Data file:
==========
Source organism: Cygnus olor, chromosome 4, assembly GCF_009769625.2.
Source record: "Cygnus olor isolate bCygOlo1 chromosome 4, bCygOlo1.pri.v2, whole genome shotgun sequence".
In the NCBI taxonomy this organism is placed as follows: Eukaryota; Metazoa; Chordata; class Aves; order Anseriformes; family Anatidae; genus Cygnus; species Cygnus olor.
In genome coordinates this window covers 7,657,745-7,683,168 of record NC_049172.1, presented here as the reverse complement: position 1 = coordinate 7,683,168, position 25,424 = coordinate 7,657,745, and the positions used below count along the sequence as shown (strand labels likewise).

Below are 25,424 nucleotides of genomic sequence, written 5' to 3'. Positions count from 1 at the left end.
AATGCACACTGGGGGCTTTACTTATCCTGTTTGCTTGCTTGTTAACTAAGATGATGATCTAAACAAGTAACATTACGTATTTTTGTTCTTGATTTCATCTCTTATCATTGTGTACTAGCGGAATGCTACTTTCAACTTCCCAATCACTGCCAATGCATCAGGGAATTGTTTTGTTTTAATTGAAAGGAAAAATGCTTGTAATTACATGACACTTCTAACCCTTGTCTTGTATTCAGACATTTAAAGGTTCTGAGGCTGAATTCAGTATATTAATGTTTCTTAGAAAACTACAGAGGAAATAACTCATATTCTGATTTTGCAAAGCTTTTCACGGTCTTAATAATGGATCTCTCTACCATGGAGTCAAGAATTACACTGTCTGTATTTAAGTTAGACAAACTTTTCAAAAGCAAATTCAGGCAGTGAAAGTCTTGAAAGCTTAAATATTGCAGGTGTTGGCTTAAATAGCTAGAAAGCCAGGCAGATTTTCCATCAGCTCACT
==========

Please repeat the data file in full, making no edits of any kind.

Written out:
Source organism: Cygnus olor, chromosome 4, assembly GCF_009769625.2.
Source record: "Cygnus olor isolate bCygOlo1 chromosome 4, bCygOlo1.pri.v2, whole genome shotgun sequence".
In the NCBI taxonomy this organism is placed as follows: Eukaryota; Metazoa; Chordata; class Aves; order Anseriformes; family Anatidae; genus Cygnus; species Cygnus olor.
In genome coordinates this window covers 7,657,745-7,683,168 of record NC_049172.1, presented here as the reverse complement: position 1 = coordinate 7,683,168, position 25,424 = coordinate 7,657,745, and the positions used below count along the sequence as shown (strand labels likewise).

Below are 25,424 nucleotides of genomic sequence, written 5' to 3'. Positions count from 1 at the left end.
AATGCACACTGGGGGCTTTACTTATCCTGTTTGCTTGCTTGTTAACTAAGATGATGATCTAAACAAGTAACATTACGTATTTTTGTTCTTGATTTCATCTCTTATCATTGTGTACTAGCGGAATGCTACTTTCAACTTCCCAATCACTGCCAATGCATCAGGGAATTGTTTTGTTTTAATTGAAAGGAAAAATGCTTGTAATTACATGACACTTCTAACCCTTGTCTTGTATTCAGACATTTAAAGGTTCTGAGGCTGAATTCAGTATATTAATGTTTCTTAGAAAACTACAGAGGAAATAACTCATATTCTGATTTTGCAAAGCTTTTCACGGTCTTAATAATGGATCTCTCTACCATGGAGTCAAGAATTACACTGTCTGTATTTAAGTTAGACAAACTTTTCAAAAGCAAATTCAGGCAGTGAAAGTCTTGAAAGCTTAAATATTGCAGGTGTTGGCTTAAATAGCTAGAAAGCCAGGCAGATTTTCCATCAGCTCACT